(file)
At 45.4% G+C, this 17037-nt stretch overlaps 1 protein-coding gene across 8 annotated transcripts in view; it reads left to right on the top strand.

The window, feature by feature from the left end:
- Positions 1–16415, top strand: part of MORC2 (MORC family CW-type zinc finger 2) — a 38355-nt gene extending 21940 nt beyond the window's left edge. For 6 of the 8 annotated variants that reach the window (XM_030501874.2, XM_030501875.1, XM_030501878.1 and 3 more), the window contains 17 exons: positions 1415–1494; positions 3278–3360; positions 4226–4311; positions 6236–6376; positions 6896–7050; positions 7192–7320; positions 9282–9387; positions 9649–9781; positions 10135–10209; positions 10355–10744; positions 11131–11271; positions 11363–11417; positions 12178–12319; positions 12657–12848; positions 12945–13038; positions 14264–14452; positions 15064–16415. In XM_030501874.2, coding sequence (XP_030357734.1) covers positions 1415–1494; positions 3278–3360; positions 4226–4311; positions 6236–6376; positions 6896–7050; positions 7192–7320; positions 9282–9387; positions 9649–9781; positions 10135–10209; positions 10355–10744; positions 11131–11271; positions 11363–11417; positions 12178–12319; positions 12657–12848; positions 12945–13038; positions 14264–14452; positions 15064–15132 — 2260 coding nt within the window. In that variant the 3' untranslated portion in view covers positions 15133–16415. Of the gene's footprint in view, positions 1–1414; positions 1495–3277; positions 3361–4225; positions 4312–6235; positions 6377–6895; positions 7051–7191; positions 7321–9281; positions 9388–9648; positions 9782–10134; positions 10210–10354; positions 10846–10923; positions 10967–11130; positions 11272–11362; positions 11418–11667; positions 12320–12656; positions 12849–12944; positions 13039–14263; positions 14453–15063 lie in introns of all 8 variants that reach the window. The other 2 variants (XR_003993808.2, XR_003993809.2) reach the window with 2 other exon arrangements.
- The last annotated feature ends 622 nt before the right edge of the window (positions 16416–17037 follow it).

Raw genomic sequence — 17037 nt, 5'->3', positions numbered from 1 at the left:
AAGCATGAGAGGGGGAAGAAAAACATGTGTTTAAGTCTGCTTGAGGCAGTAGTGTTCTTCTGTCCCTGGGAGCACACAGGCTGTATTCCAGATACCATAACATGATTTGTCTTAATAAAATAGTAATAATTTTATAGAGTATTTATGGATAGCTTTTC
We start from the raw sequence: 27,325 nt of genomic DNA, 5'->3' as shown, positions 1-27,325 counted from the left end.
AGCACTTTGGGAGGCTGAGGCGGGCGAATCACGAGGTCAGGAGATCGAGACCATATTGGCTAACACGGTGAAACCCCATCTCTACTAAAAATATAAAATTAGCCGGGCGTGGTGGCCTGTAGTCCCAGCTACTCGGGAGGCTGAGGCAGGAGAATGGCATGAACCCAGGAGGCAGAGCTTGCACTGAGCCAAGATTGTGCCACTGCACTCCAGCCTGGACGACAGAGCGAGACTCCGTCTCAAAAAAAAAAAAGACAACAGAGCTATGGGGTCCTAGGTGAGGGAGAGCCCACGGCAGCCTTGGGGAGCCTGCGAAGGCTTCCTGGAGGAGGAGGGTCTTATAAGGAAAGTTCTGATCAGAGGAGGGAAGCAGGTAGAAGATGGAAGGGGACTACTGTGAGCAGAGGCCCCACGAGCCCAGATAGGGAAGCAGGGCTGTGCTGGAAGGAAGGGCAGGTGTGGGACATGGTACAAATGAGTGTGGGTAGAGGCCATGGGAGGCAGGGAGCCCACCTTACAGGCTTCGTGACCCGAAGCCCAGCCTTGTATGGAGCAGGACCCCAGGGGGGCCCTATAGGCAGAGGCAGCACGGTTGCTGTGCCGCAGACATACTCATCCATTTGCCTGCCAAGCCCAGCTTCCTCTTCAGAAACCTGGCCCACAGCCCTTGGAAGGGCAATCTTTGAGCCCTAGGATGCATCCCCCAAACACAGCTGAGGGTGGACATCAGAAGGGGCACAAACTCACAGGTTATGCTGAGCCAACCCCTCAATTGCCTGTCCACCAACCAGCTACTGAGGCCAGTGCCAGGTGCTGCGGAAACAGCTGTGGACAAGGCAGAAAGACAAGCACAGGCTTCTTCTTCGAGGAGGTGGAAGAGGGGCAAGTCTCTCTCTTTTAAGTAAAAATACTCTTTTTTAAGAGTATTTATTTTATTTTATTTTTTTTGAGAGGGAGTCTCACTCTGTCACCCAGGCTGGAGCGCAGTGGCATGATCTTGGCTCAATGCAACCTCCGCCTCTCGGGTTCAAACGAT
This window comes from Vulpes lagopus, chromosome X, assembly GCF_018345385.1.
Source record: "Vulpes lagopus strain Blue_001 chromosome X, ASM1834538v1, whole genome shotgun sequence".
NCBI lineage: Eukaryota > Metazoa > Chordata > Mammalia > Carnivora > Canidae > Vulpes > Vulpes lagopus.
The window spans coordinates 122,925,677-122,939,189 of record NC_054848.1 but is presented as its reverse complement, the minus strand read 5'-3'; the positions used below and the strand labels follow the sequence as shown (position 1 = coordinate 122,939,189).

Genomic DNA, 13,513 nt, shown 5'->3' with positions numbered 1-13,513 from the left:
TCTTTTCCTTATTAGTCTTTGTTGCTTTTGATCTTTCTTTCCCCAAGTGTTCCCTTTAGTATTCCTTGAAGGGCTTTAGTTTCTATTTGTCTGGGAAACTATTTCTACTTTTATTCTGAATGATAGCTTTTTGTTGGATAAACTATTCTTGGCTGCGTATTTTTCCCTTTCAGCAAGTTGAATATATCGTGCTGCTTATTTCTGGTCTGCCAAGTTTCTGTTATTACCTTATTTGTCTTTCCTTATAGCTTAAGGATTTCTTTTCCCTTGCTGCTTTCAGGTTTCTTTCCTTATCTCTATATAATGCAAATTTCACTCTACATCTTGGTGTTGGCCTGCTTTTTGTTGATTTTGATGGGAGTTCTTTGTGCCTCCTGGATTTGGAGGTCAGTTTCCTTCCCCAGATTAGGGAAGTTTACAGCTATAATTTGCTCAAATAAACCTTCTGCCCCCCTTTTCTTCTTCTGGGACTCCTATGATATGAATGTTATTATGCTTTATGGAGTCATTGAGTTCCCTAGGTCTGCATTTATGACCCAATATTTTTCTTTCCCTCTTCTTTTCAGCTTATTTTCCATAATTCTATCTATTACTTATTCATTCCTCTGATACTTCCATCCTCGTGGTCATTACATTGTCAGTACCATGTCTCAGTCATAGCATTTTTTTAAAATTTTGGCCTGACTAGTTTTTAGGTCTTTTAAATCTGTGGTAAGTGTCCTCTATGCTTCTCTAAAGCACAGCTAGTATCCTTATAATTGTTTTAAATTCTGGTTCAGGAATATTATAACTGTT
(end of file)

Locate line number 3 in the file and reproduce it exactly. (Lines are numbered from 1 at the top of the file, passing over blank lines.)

- Positions 1–16415, top strand: part of MORC2 (MORC family CW-type zinc finger 2) — a 38355-nt gene extending 21940 nt beyond the window's left edge. For 6 of the 8 annotated variants that reach the window (XM_030501874.2, XM_030501875.1, XM_030501878.1 and 3 more), the window contains 17 exons: positions 1415–1494; positions 3278–3360; positions 4226–4311; positions 6236–6376; positions 6896–7050; positions 7192–7320; positions 9282–9387; positions 9649–9781; positions 10135–10209; positions 10355–10744; positions 11131–11271; positions 11363–11417; positions 12178–12319; positions 12657–12848; positions 12945–13038; positions 14264–14452; positions 15064–16415. In XM_030501874.2, coding sequence (XP_030357734.1) covers positions 1415–1494; positions 3278–3360; positions 4226–4311; positions 6236–6376; positions 6896–7050; positions 7192–7320; positions 9282–9387; positions 9649–9781; positions 10135–10209; positions 10355–10744; positions 11131–11271; positions 11363–11417; positions 12178–12319; positions 12657–12848; positions 12945–13038; positions 14264–14452; positions 15064–15132 — 2260 coding nt within the window. In that variant the 3' untranslated portion in view covers positions 15133–16415. Of the gene's footprint in view, positions 1–1414; positions 1495–3277; positions 3361–4225; positions 4312–6235; positions 6377–6895; positions 7051–7191; positions 7321–9281; positions 9388–9648; positions 9782–10134; positions 10210–10354; positions 10846–10923; positions 10967–11130; positions 11272–11362; positions 11418–11667; positions 12320–12656; positions 12849–12944; positions 13039–14263; positions 14453–15063 lie in introns of all 8 variants that reach the window. The other 2 variants (XR_003993808.2, XR_003993809.2) reach the window with 2 other exon arrangements.